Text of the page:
Holly Epstein Ojalvo, a journalism educator and founder of GoKicker.com, talks with Student Press Law Center Executive Director Frank LoMonte about her news site aimed at under-30 readers. Frank LoMonte: If you’re a person of a certain age, you can almost recite from memory Billy Joel’s song that went to No. 1 on the charts back in 1989, “We Didn’t Start the Fire,” that runs through wars, famines, natural disasters, assassinations, 150 other life-changing historical events that happened during the 50s, 60s and 70s. Well that’s what the last couple of months have felt like in America’s news cycle. We’ve had a fertilizer plant explode in Texas, bombs going off in Boston, poison letters mailed to the Senate and the White House, killer tornadoes tearing through Oklahoma, frankly, it’s a little bit overwhelming. It’s putting a strain on the news media’s ability to separate rumors from truth and for a lot of people, it’s hard to wrap their heads around. It’s a little bit overwhelming for all of us, journalists and audience members, alike. This is the Student Press Law Center podcast and we’re here to talk about what it’s like to build your own online news operation from scratch and how to get young audience members to actually pay attention to the news that’s affecting their country and their world. My name’s Frank LoMonte, I’m the executive director at the Student Press Law Center, the SPLC is an advocate for free expression and transparency in schools and colleges. We train student journalists to use the law to gather and report great stories. If you’re interested in learning more, we hope you’ll check out all of the resources available on the www.SPLC.org website. Holly Epstein Ojalvo is with us, she’s the founder of the news website Kicker, which is at GoKicker.com. It’s a news and information source that is aimed at an under-30 audience. The goal is to engage young people in current events and in social action. So before taking on this role, Holly was deputy editor of The New York Times Learning Network, where she developed resources to facilitate the use of the Times in the classroom. For 10 years, Holly taught high school English, journalism and philosophy and she advised student newspapers in both public and private schools. As adviser at New York’s Stuyvesant High School, at the student newspaper The Spectator, she oversaw the development of a special magazine-style issue about the 9/11 terrorist attacks, which was circulated in The New York Times throughout the tri-state area in November of 2001. It is an eye-popper; it is some amazing student work. Well Holly has degrees from Lafayette College, from the University of Delaware and from NYU. She’s been recognized for teaching excellence by the Columbia Scholastic Press Association and with numerous other distinctions. So, Holly thanks for being with us and just take us back to the beginning of Kicker, take us back to the beginning of how this concept started, where the idea came from and what it is you’re hoping to accomplish.Holly Epstein Ojalvo: Sure, absolutely. Thank you so much for having me on today. Well, as you said, I was working for The New York Times Learning Network and I was thinking everyday about how to help teachers engage students in current events. And that started to feel to me like one step removed, that I was really excited about it and I love it, but I never really was quite sure, even though we had a lot of feedback from teachers, really positive feedback from teachers, I was never really quite sure of how many students we were ultimately reaching and how many students we were then not just reaching with one-off lesson plans, but how many we were reaching and engaging in the news sort of long term. And I started to imagine that there had to be really good ways of doing that, of engaging students in news. And then sort of to think that there should be a news source that appealed to young people directly and didn’t go through the filters of home or school. And I started to do a lot of research and I discovered that there are all of these studies that have been done that showed that young people are actually very interested in what’s going on in the world, contrary to popular belief. There actually are five main barriers that keep them from being engaged in news everyday, and they’re really simple and they actually apply, as you suggested earlier, they sort of apply to a lot of other people, as well. And these barriers are, they’re kind of obvious, but they’re interesting. So the one is overwhelm by bewilderment. There’s just so many stories, there’s so many news sources. If you go to CNN.com or NewYorkTimes.com on any day, there’s just a constant refresh of hundreds and hundreds of clicks of links. What do you click on, what do you need to follow, what do you actually need to know is a big question. The second one is confusion. Students especially lack background knowledge. And you’d amount to 9/11, I just had coffee the other day with a young college student who’s really interested in changing the world and current events and he remarked that he was in fact in [unclear] when 9/11 happened. And that’s a good wake-up call for us. My daughter’s in fact in [unclear] and she looks at the newspaper a little bit because we do, but a lot of parents don’t even have news available to their kids anymore. So, even if something like a historical event like to you and me happened yesterday, it happened a long time ago to students. So the confusion, lack of background knowledge, lack of context. The third reason is boredom. I think a lot of young people say that news stories don’t feel compelling or interesting or fresh to them. Number four is relevance. Events often don’t feel relevant to their lives. When something happens in Turkey or Brazil or Australia, that can feel very far away and irrelevant. Even though you can connect the dots really easily. And number five is helplessness. You read about some terrible tragedy and you just feel helpless, especially if you can’t even vote. You might feel like, wow what can I possibly do to help these poor people? And it might just be tempting just to turn it out. So I started to wonder why isn’t there something that addresses all of these needs? And I went from why isn’t there something, I’m going to make something. So, I created the idea for Kicker based on all of this and I launched the sort of alpha version last September and I’m addressing all of these needs by offering a limited number of stories, providing background and context, breaking stories into digestible bits, infusing them with compelling multimedia and an interesting, fresh voice, demonstrating why they matter and providing ways to take action.Frank LoMonte: So I think that the experience that you went through in just the last year starting up a brand new news organization like this from scratch could be really instructive to so many people who are listening who are journalists are going to find themselves in that kind of entrepreneurial start-up mode sometime in their careers sometime sooner or later. Just throw out some of the experiences that you’ve had. What was the thought process that you have to go through? How do you ramp up something like that? What are some of the decision points? And I guess, what are some of the lessons and takeaways that you had from that experience?Holly Epstein Ojalvo: Yeah, that’s a great question and I think you’re absolutely right. Young journalists today have so many interesting options available to them and digital news is a burgeoning field. If you’re a young journalist today, unlike the kids who were students in my class 15 years ago, digital news start-ups can be a really viable career option for them. So yeah, that’s a great question. The idea development took a while, it took me months. I had the kernel of the idea for quite a long time and I was like I really want to do this, what do I do now? I actually was stuck there for a little while. Just questions of like what form should it take? What kind of tools should I use? What platform should I use? Should it be an app, should it be online, should it be this, should it be that? So many questions. Who can work on this with me? What do I really need? Who can help? How much will it cost? What’s the business model? What is the exact vision? What is the exact strategy? How are we going to get the word out? There’s so many questions. And for a while, to be honest, that definitely kept me busy. And when I finally made the decision to leave the Times and really, really focus on this, I was able to take all of those questions and make them much more concrete. And one of the key things is to really find people who have the skills to help and who also have the excitement and share that mission and that vision. Everyone I’ve hired so far has been, you know, I love that, I love this idea, I want to be part of this, how can I help? And that, I think has helped me more than anything else. People wanting to help who have different skill sets from mine. Complimentary skill sets, whether it’s development, design, writing, editing, business development, just all kinds of help. That to me is the key thing. Finding like-minded, talented, amazing people. That has helped propel me forward more than anything else. And yes, so I started on a platform that I was familiar with, which is WordPress. A lot of websites right now are powered by WordPress. All of The New York Times blogs are on WordPress. Mashable is on WordPress. Many sites actually are on WordPress. So, I decided to start there because I felt familiar with it and I knew a lot of other people knew it, too. And making big decisions like that help you move forward really well. You’ve now solved this problem and then you move on to the next problem. It’s sort of a big decision tree. But I’ve got to say that it’s so exciting, it’s so challenging and so exciting and it reminded me a lot of my first year in the classroom, where just everyday your brain’s just exploding and there’s so much to process and there’s so much excitement and it’s so hard and it’s so exciting and it’s so tiring.Frank LoMonte: Right!Holly Epstein Ojalvo: It feels just like teaching to me. [Laughs] So I’m definitely drawing on that experience, I have to say.Frank LoMonte: Right. Well just to be clear for folks who haven’t visited the GoKicker site yet, you don’t have a network of correspondents out there who are going to Capitol Hill and going to the White House and actually generating original content, your kind of product, your value added is the method in which things are packaged and delivered, that’s what makes this unique.Holly Epstein Ojalvo: Yes, that’s right. We’re aiming to make news accessible and engaging and actionable. We don’t have correspondents, that’s true. And we don’t, yet, do original interviewing, although we’re looking to changing that. But we do actually a lot of original reporting in so far as tons of research goes into any good reporting. And we do a ridiculous amount of research when we do a piece. So, that part of reporting we’re really working hard on and we’re looking at extending that. But you’re right, we don’t have correspondents and we don’t have boroughs in different parts of the world. But we’re trying to give people a frame and I think of Kicker a lot as sort of an on ramp to news. If you’re not ready to read the long form New York Times piece about something, you just need a sort of shorter version, a more simplified version, not dumbed down, but more accessible, before you’re ready to go dive in deeper, Kicker should be your first stop. Also, if you have time for just one story a day, say, that’s really what we’re doing. So every day we have a main story, a big story, and it breaks down the biggest story of the day, the most important thing we think you should know and its really accessible and in an engaging way. And then we give 10 other big stories of the day and they all have links so that you can go further once you’ve sort of gotten on this on ramp, then we give you ways to go further.Frank LoMonte: Yeah and explore that a little bit more because I do think that’s maybe what makes this a model that is unique from say, you know, another news aggregation type site, is that you have married the idea of getting informed with actually then acting upon that information in some way.Holly Epstein Ojalvo: That’s right, absolutely. I do think that’s a unique part of Kicker. One thing that people say over and over again when they see something like a famine or a tornado or a bombing is that it just makes them feel so upset and they feel disempowered. Nicholas Kristof, who does a lot of social action engagement with his journalism, I saw a really interesting interview with him where he said people have written into him to say he doesn’t tell them enough ways to get involved in the issue that he brings up and that he hears from people all the time saying I want more of that, more please, more please. And we do see that a bit, you know, something like the Moore, Oklahoma tornado, you’ll see some ways to help. But we do that every single day, not just on those big stories. And we do try to go past, here text to the Red Cross, because I feel like that is often the most accessible way to get involved. But we actually provide a range of ways to get involved, and sometimes we even break them down into sort of like small, medium and large. And the small ways can be anything like follow this Facebook page to stay up-to-date on the story. Medium way might be something like sign a petition. And a large way might be something like volunteer or donate money or start a fundraiser. But, yeah, we provide all kinds of ways to get involved. We might suggest writing to your congressman or congresswoman. We might suggest participating in a Twitter stream that’s going on right now. There’s so many ways to be involved these days and there’s no reason to feel disempowered. But news has not done a great job of this and this is something that we’re really involved in. When you go to Kicker, GoKicker.com, and you’re reading a big story, on the top right hand side it says “Fired Up: How to Take Action.” It’s a clickable module and when you click on that, it pops you down to the list of ways to take action that we provided at the bottom of the story. So, you could click on that directly or you can just encounter it when you get to the bottom of the story.Frank LoMonte: Well, let me ask you the business model question. You mentioned that’s obviously something you contemplate at the onset. And this is the conundrum that everybody in journalism at big and small organizations is going to go through. Is this fundable? Is this scalable? Is this survivable? So, what are you thoughts about that? Where do you see your platform going and I guess, is there any bigger lesson to be gained from that? Are you sort of on the front edge of experimentation?Holly Epstein Ojalvo: Yeah, that’s exactly where I am. That’s a good way of putting it, I think. Absolutely, news has to be fundable and it has to be sustainable and it has to be scalable, or else we’re all in a lot of trouble. So, really, really smart people are thinking all the time about business models for journalism and I’m paying very close attention to that. My philosophy on the business model is sort of an all of the above approach. People ask me all the time. Subscriptions? Sponsorships? Advertising? Sponsored content? Conferences? Thinking engagements? And my answer to all of that is, yes, yes. And why shouldn’t be all of that? And other things, too. There’s e-commerce ideas. We have no shortages of ideas for how to monetize it. We just haven’t gotten there yet. We’re really so in alpha mode. [Unclear] But I’m really excited to start to turn this into a real operation, so to speak, from a business perspective. I think it’s exciting. I don’t think it’s scary.Frank LoMonte: And there’s an aspect to what you’re doing obviously that is not just like any other business, and you’re actually trying to do some good here, you’re trying to make some change. So I’m just going to lobby the big softball here, why does this matter? Why is this important? And why should people care? I mean, there’s plenty of people who sit on the couch and just watch Desperate Housewives or they can go through their lives happily disengaged. Why should we care if people under 30, your target audience, are not following the news like maybe their grandparents did? And why does it matter?Holly Epstein Ojalvo: I love that question because I don’t believe that there are people who don’t care about news. One of our mottos is, “It’s not so-called ‘news,’ it’s life.” I guess it just depends on what your definition of news is. But I think a lot of people say that they don’t pay attention to news but then you start a conversation with them and all of a sudden, look there’s all kinds of things that they’re paying attention to and they care about. It might be the environment, it might be same-sex marriage, it might be gun control. There’s just a host of things. I really never met anyone yet, and I’ve taught hundreds of students and met so many people, I’ve never found anyone once you start talking to them, literally all they do is watch something like the Jersey Shore and they really care about nothing. I don’t know anybody like that. And all of those issues, whatever issues they care about, is covered in news media. So, I personally would reframe the word news as information, stories, people, issues. Right? So it’s not about “news” per say. If people don’t care about politics, they care about some of the issues that politicians are involved in. Immigration, for example. They literally touch peoples’ lives. So they may not want to read Politico, right? And read about the minutia and the back-and-forth of who said what on Capitol Hill, but do they care about what’s going on in their communities? With their friends and co-workers and colleagues who might be affected by immigration? Sure they do. And that’s where I think Kicker is really reaching out. And why does it matter? It matters for so many reasons. I think number one is that news literacy is incredibly empowering. If you want to be a person who solves problems in the world, who makes a difference in the world or who even just wants to make a stand and make your voice heard in the world, you can’t do that if you don’t know what’s going on, if you’re not informed. You can’t be a force for change and you can’t be a voice for change if you don’t even know what the problems or issues are. And you could just start with things that affect you that really matter to you. Something like student loan rates doubling. That’s something that’s really concrete that a lot of students are affected by. You could start with whatever’s really emotionally close to you or really affects you and then that’s often where people start and they branch off from there. And then in a larger sense, as I’m sure you know, news is strongly correlated with all kinds of civic engagement and also educational attainment, even income levels. So knowing about what’s going on in the world and being engaged in current events is correlated positively with a lot of really important things. So, I think things like likely to voting, interest in politics, taking action related to something you’re concerned about, all kinds of things. So, I think there’s reasons for anyone to care about it, whether you’re a teacher, a journalism teacher or a civics teacher or what have you. If you’re a parent, if you’re in politics, if you are a young person, all of these people and more should be concerned about whether young people are reading news or not. It’s not just about the news is dying and we have to find new readers. There are millions of reasons why young people need to know what’s going on in the world.Frank LoMonte: Well, let me ask you to wrap up with a couple points, I guess. First of all, what are you seeing? You must track readership of the site, you must track the kinds of things that are getting responses, that are getting views. What are you seeing in terms of the kinds of things that are grabbing and successfully holding and engaging an audience? And then just finish up by telling us where do you see Kicker going? What is your next step? What’s your roll-out strategy?Holly Epstein Ojalvo: Ok, great. Those are great questions. In terms of what’s engaging our readers, I think it’s so interesting to see what really engages people. One of the things that gets a lot of attention is when we break something down that’s really big and hard to understand. We get a lot of traffic to things like what’s happening in Mali, what’s happening in Syria. It’s explained in plain English, that kind of thing. During the election, we translated what happened in the debates and in the big speeches in just sort of like plain English and non-politician speak. All of that got a lot of engagement, that’s one thing. Another thing we see a lot of traffic to is about breaking news events that are really difficult, like the Boston Marathon bombing. We say that we’re not sharing anything that’s too graphic or too gory or too disturbing. No really disturbing details about the Newtown shooting, that sort of thing. Where we just say, listen, everything you need to know but nothing too disturbing, tons of traffic to that. People really seem to want that. And another thing we get a lot of traffic to is stuff that’s maybe not like front-page New York Times, but young people really care about. Things like the Rehtaeh Parsons rape case, [unclear] which I would say that was Times front page. But things that involve young people and are maybe intersections of really difficult issues, like rape or something like that, off of social media, you know intersections that are their culture and some big issues. We get a lot of traffic to things like that, as well. So those are just three of the things we see a lot of engagement on. And we get a lot of correspondence lately from people saying this is the future of news, I’m so glad I’ve discovered this. This is the way my generation wants to engage with news. And so that’s very, very heartening to me. And that tells me that we’re on the right track and that the main thing we need to do is reach more people. And I know that our audience is out there, there continues to be study after study showing that young people ages 13 to 25 or 13 to 30 are interested and interestable and they care about the world and they just feel alienated from the way it is presented. So, I know we’re on the right track and I know our audience is there; it’s just a matter of meeting up with them. And to answer your other question, yes we are planning new features. I’m working right now sort of on an interesting game/quiz feature that I think will be really fun and also engage you in a topic that maybe you weren’t previously engaged in and hopefully peak your interest to go delve in more. And also, an interesting commentary voice feature that’s going to involve video. I really want to start hearing from our audience and what people think. Back to that point of why is it important to know what’s going on in the world? You can voice your views. I really want to start hearing from young people voicing their views. And I think a lot of young people are turned off by the whole pundit industrial complex and I think it would be great for all of us to hear from some new, fresh voices and I’m going to get that going on Kicker, too. So those are two of our plans.Frank LoMonte: Well, that’s really exciting. We will look forward to following what you do and watching how it evolves. I’m going to plug the site one more time, it’s GoKicker.com. Our guest Holly Epstein Ojalvo is the founder of Kicker, a former journalism adviser, formerly with The New York Times Learning Network. So, thanks so much for being with us and best of luck with wrapping up the site.Holly Epstein Ojalvo: Thank you.Frank LoMonte: If you are interested in learning more about law of online publishing, we have a wealth of resources on the SPLC.org website, that we hope you’ll take the time to explore. You can connect with the SPLC on Twitter, our handle is just @SPLC, on Facebook and on Tumblr. And if you’re a student journalist or a journalism educator with any question about the law, call our hotline any time, (703) 807-1904 or email us at SPLC@splc.org. Thanks so much for listening.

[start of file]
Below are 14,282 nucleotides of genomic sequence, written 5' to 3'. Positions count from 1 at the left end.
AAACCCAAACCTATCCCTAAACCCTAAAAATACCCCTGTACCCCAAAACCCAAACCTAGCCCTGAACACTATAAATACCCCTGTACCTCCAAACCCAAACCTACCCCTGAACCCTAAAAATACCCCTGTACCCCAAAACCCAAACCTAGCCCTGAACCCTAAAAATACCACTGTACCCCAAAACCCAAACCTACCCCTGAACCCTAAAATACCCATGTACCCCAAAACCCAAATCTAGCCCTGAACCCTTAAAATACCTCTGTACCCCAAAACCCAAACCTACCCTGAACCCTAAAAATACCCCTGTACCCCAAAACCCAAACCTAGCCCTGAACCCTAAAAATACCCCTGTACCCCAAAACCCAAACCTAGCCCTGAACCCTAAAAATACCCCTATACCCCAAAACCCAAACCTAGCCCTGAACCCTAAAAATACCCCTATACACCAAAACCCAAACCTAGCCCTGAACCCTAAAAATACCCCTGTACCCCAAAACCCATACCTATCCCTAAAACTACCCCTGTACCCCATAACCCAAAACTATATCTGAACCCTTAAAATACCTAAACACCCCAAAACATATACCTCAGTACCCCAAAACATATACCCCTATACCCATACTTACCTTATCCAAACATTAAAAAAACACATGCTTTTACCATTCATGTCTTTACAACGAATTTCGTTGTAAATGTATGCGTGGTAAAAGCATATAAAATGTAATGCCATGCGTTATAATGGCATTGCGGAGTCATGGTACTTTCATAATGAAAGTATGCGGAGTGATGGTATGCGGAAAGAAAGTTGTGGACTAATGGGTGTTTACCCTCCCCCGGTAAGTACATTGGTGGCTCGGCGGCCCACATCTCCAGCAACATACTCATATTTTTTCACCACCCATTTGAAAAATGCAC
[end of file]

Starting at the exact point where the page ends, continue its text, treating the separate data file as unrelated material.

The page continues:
Huffington Post College Editor Will McGuinness talks about the site's coverage of sexual assaults on college campuses and what college journalists can do to cover the issue.Frank LoMonte: Thanks for being with us for another edition of the Student Press Law Center’s monthly podcast. We’re here to talk about a topic that’s both incredibly important and, at times, also uncomfortable. The topic that’s drawing attention, scrutiny in college campuses across the country and that’s the problem of sexual assault. Specifically, how well colleges do or don’t respond when a student comes forward and reports an attack, and how journalists can more effectively report on what, at times, is a very secretive campus justice system. I’m Frank LoMonte, executive director of the Student Press Law Center. The SPLC is an advocate for free expression and transparency in schools and colleges and we train journalists to use the law to gather and reporter great stories like the news that we’re here to talk about today. If you’re interested in learning more, we hope you’ll visit the SPLC.org website and follow SPLC on Twitter – it’s just @SPLC. Well, the fact that colleges might be prone to sexual assaults doesn’t exactly qualify as a breaking news flash, if you put a lot of young people, late hours, alcohol, close living quarters, together in one place, unfortunately, sexual violence will, at times, be the result. What’s new, is that victims dissatisfied with their college’s responses increasingly are taking their case to the public and they’re finding an ally in the U.S. Department of Education, which is promising to get more aggressive at policing sexual assault as a matter of civil rights. The inadequacy of college’s response mechanisms was perhaps most dramatically brought home by the revelation last Fall that Oklahoma State University knew of a serial sex offender loose on campus and intentionally withheld that information from the police and the public and what they later acknowledged was a completely mistaken interpretation of federal student privacy laws. Well, William McGuinness is the senior editor of HuffPost College. He’s based in New York City, he’s a native of Fall River, Massachusetts. He’s been a reporter and editor for several media outlets including CBS and The Boston Globe. In 2010, he graduated from the University of Massachusetts Amherst where he was the editor-in-chief of The Daily Collegian, the largest daily college newspaper in New England. And Will, we’re really delighted to have you and The Huff Post here with us on the podcast. I guess first, talk to us about Huff Post’s new focus on this important area, this important topic. Describe the topic that you’re working on, how did you get started and how is gonna work? William McGuinness: Sure thing. I wouldn’t necessarily call it a very new focus. What’s important here is that this happens all the time. And basically the reason that we started this project, or I would call it a more concentrated focus, is because we kept seeing these stories of colleges not responding appropriately to students’ sexual assault allegations properly. We’d see one or two a week, I mean it was to the point where we thought we could just cover this incrementally and in such a granular way. So, we basically teamed up with the investigative journalism class at the University of Massachusetts and it was an easy partnership – that’s where I went – as a veteran of the investigative journalism program and Amherst at the moment was a hotbed for this kind of discussion. There’s Smith College which is right across the river, it’s an all-girls school, there’s Amherst College where they had their own instances where they acknowledged that they could have responded better to student’s allegations of sexual assault. There’s one student, her name’s Angie Epifano, she had an editorial in The Amherst Student there where she basically recounted how the college’s administration blatantly ignored her request and her situation. Months later we heard another story from Florida, where one student, also from Amherst, actually jumped off of a bridge because the administration didn’t believe his story and was not prepared to respond appropriately to it. So, I mean, what what we want to do at the project is, through the power of aggregation bring all of these stories together, point out where colleges went wrong, point out where colleges are doing the right thing and highlight what’s working across the nation, and offer that information for public consumption. We don’t know what’s going to happen to it, we don’t know which colleges listen – but the idea is to have it out there so that it’s there. Frank LoMonte: Yeah. Well, let me get you to expand a little bit more on, because Huffington is known as being a destination for aggregation a lot of times, but this also involves a fair amount of original reporting, using this team you have on the ground working with you at Amherst. Do they have a particular scope of a mission or a charge or a task, what exactly are they going to be pursuing and is this going to be New England focused or Massachusetts focused, or will they in fact be taking a more nationwide perspective? William McGuinness: Because it’s a partnership, I asked the students at Amherst to focus on exactly what’s going on in their community. To focus on victim’s stories, to focus on how their administration specifically deals with issues of assault allegations and how their university police departments interact with the larger town’s department, and then what happens in the student community after something like this happens. How do they respond? Do they question the rape culture on campus and what do they do to improve it? So the idea is that they would take a really local approach and here at HuffPost we’re going to take that story and pump it up to a much larger audience on the national level, combining their stories with stories coming out of Oklahoma, coming out of the University of North Carolina, coming from Minnesota – I mean all of the different areas where we’re seeing similar stories. Frank LoMonte: Yeah, you mentioned University of North Carolina – of course, that’s the one that’s been getting an enormous amount of attention, the U.S. Department of Education is now in there investigating the complaints of several victims and of one former employee at UNC, who has been saying that systematically the university has been both underreporting the number of sexual assaults that happen there on campus and also not responding with sufficient urgency and seriousness when people bring those cases to the attention of the authorities on campus. The U.S. Dept. of Ed. police Title IX, which is the federal antidiscrimination statute, and it it’s been established historically that they can pursue cases as sort of a hostile environment for students under the auspices of Title IX and are now starting to view a culture where sexual assault is not taken seriously as being part of a hostile environment, so that’s an interesting new development in the view of the federal anti discrimination law. You mentioned that the Amherst cases – and for those that have not read it, the letter published by the student victim in Amherst where she walks through exactly what happened to her when she brought a case to the attention of authorities – it’s an unbelievable, sad and dramatic tale of how somebody can be mistreated by the system, it’s really worth a read. Do you think the Amherst letter is what has touched off the increased focus on this or is there something else bigger going on that has suddenly caused – there’s certainly a lot more media attention, more regulatory attention, more attention by the authorities on this area. To what can we attribute that? William McGuinness: Well, I kind of see it just as a fundamental characteristic of virility. At Huffington Post we share everything we do on the social web and that we watch what happens to it and we watch how it takes hold with readers and how people share it. If it’s not a shocking story – which this certainly is – it’s also attached to a larger narrative, it’s attached to something that people experience but don’t necessarily talk about every day. And, in this case, it was both. We saw a shocking story that people could completely understand was happening over and over again on college campuses. So, what we saw was after Angie published that editorial, she got a flood of response from other sexual assault victims from around the country, from around the world really, and she just said she was almost crippled by the response and I don’t know if crippling could be a positive thing, I’m not sure I used the right word there, but it was hers, but the idea is it’s much bigger than anybody had previously thought, that sharing their stories can only be a positive thing in the end, in the grand scope. We’ve got a story out today about an underground network of college rape survivors who have actually banded together, are in touch with one another and are planning a coast-to-coast push to file ethics complaints with the Department of Education. You’re starting to see activism, you’re starting to see communities built around this that otherwise would not have been aware of one another. Frank LoMonte: It’s really interesting how social media enables that connection to be made and how networks can be built like that among people who would never ever have any reason to meet each other otherwise. William McGuinness: To students I would just say that, you don’t have to sensationalize their stories, you don’t need the Law and Order SVU account of the nitty gritty details of everything that’s happened. It’s just to let them tell their own story and just get out of the way really. Frank LoMonte: Yeah, that’s a great point. Sometimes less is more in stories like this and certainly, you don’t want to be melodramatic about it because the facts are dramatic in and of themselves without any embellishment. What are some of the challenges, Will, that you have seen that journalists are encountering when they’re trying to write about the subject of rape on campus? One of the things I’m thinking of specifically though is the confidentiality barriers when student disciplinary systems throw up privacy, the inability to obtain reliable records in the face of FERPA and privacy objections. William McGuinness: I mean, those are certainly major barriers, major things that we run into. What we try to do is to get as much information from the source as possible and that’s just basically how we go about it. We try to represent both sides of the story, of course, and we run editorials from students around the country on the rights of those accused as well. When telling victims’ stories you have to, of course, realize there’s a burden of proof and a lot of this stuff hasn’t gone through the criminal justice program and that’s another barrier we’ve run into too, that a lot of these are allegations made to campus disciplinary boards that have actually never been reported or dealt with in a legal circumstance. What are the ethics then of treating something like rape in a non-criminal matter? I would just suggest to the students to really think about that and tread carefully. Frank LoMonte: No, that’s a very good point because obviously you’re dealing with, in many instances, a story where you’re speaking to the victim who’s willing to tell her story but the accused person very often can’t be found or won’t be interviewed on the advice of legal council that wouldn’t be something an attorney would legally advise you to do is give an interview while you’re potentially exposed to criminal liability and civil liability, so that makes it especially hard to tell a story like that without an outcome from a judicial process where you can confidently say that it’s been established beyond a reasonable doubt that this crime occurred. WILLIAM MCGUINNESS: That’s exactly right. Just prior to actually launching the series, I mean very strangely I was attending a play here in New York called “Really Really” and it was loosely based on the Duke lacrosse scandal, but also mixed in with the University of Virginia lacrosse scandal, meaning that in one case the victim was found to be lying and in another case it was absolutely true and she actually ended up dead. The idea is when there’s no evidence and there’s alcohol involved, emotions are so high so it’s hard to know who to believe so you have to give equal time to each side of things. Our project doesn’t necessarily report on individual rapes or try to find blame, it doesn’t prosecute anybody. What it does is it creates an opportunity for the environment to improve around when these are reported and how college administrators actually react to it. We’re in the middle of something different that could affect the reporting process in a different way. Frank LoMonte: Well, one of the aspects of this story that does make the college campus setting unique as opposed to the community at large, is the existence of that disciplinary process and the existence of the confidentiality that goes with it that I wonder if in the reporting that your folks are doing and just in the material that you’ve been reviewing on this subject, are you drawing any lessons or conclusions about the appropriateness of campus disciplinary bodies – people who are generally not lawyers, generally not using the rules and evidences that you have in court, often with parties who are not represented by legal counsel. Is that whole process in any way just sort of systemically not amenable to the resolution of a rape, is this a business that colleges ought not be in at all? William McGuinness: I think that’s a tricky question to ask but it’s an incredible appropriate one. I think it’s important to remember that there’s over 5,000 different colleges and universities in the country and each of them, very likely, has a reporting process that varies greatly from one to another. The goal of this project is to basically highlight the ones that have really great processes and we’re also going to shine the light on those that don’t. And what we’ve seen through our reporting at Amherst college already is that college presidents are very quick to admit when there’s a problem and to acknowledge that maybe there’s an easy way to figure this out that we just haven’t thought about because we thought there wasn’t a problem. Speaking specifically to your question about representation and having no legal representation there and student boards etc., I think – and this is just kind of what I’ve stumbled upon in my research and some might disagree – but the idea was that it is all based on power dynamics at the university. Students at one time might have thought it inappropriate to report his or her rape to an administration that was primarily concerned with their public reputation, they didn’t want to necessarily put bad stories out there in the public realm. So they created these student boards to act to mitigate that effect to make it seem like students are reporting their abuses to an audience of their peers. In a lot of cases though we found that their peers are not the right people do be doing this – they don’t have the training and a lot of cases it creates almost two levels of discipline when there should only be one. I mean, if you're raped do you really care if your rapist is flunked or if he is prosecuted in the court of law? I think right now it's being treated as two separate things but maybe there's different models that do it better. Frank LoMonte: Well, just in the couple minutes that we have left, let's say I am a college journalist, I'm on a campus where I don't have an Angie Epifano, I don't have a whistleblower who comes forward and tells this compelling personal narrative, I don't have a victim who is cooperating with me to share her story about the system – any thoughts or tips about how, as a journalist, what should I be looking for? How do I get inside of this process and tell this story about whether my schools is one of the schools that's doing it right or doing it wrong? William McGuinness: I think aggregation is a powerful tool for that. I think based on the model of journalism we do here, we're not always dependent on having to make the phone call and having the connection there, so as long as the informations out there we're gonna use it, we're gonna source it and we're gonna drive traffic to it. But we’re going to basically rely on the part of the information that’s already out. As far as local resources, I would work with maybe nonprofit resources in the area, I know at UMass we had this center called the Every Woman Center which worked with victims. I don’t know if that’s available to everybody at every college but if not then you should just look for the local one. Even look at your city or town’s resources. It’s important to realize that not every issue at your college is simply a college issue. Anybody can really help out who knows more than you do. If you’re reporting and you don’t know anything, the first place to start is with somebody who knows more than you. Frank LoMonte: Yeah. Well, I think that’s a terrific tip too and maybe we’ll wrap it up there by saying that if you find on your own campus, especially if you go to a private college where you don’t have a right to demand access to public records, if you find that your own campus isn’t that forthcoming about how many assaults they have and how they handle them, do think about opening up your reporting and looking into the larger community. Is there at the county level or, as you say, at the nonprofit level, so sort of advocacy office where somebody may keep better track of these cases and may be less motivated to conceal than the college. Will McGuinness of HuffPost College, I want to thank you for giving us a look at some fascinating reporting that you and your partners are continuing to do – a topic of such urgency on all college campuses. And we will look forward to following your work. Will, do you want to give the url or website where people can look up HuffPost College? William McGuinness: Sure thing. You can just go to HuffPostCollege.com. Frank LoMonte: Okay. Can’t be easier than that. Well, for any of you who are interested in checking up on your own college’s crime reporting there’s a wealth of resources that we have on the SPLC.org website including a copy of our “Covering Campus Crime Guide.” We hope you’ll take time to explore those resources. We hope you’ll connect with @SPLC on Twitter at SPLC on Facebook and also on Tumblr where we have a site that’s dedicated specifically to sharing links to interesting public records stories like those that Will’s team at Huffington are working on. If you’re a student journalist or journalism educator with any question about the law, please call our hotline at 703-807-1904 or email us at email@example.com and thanks for listening.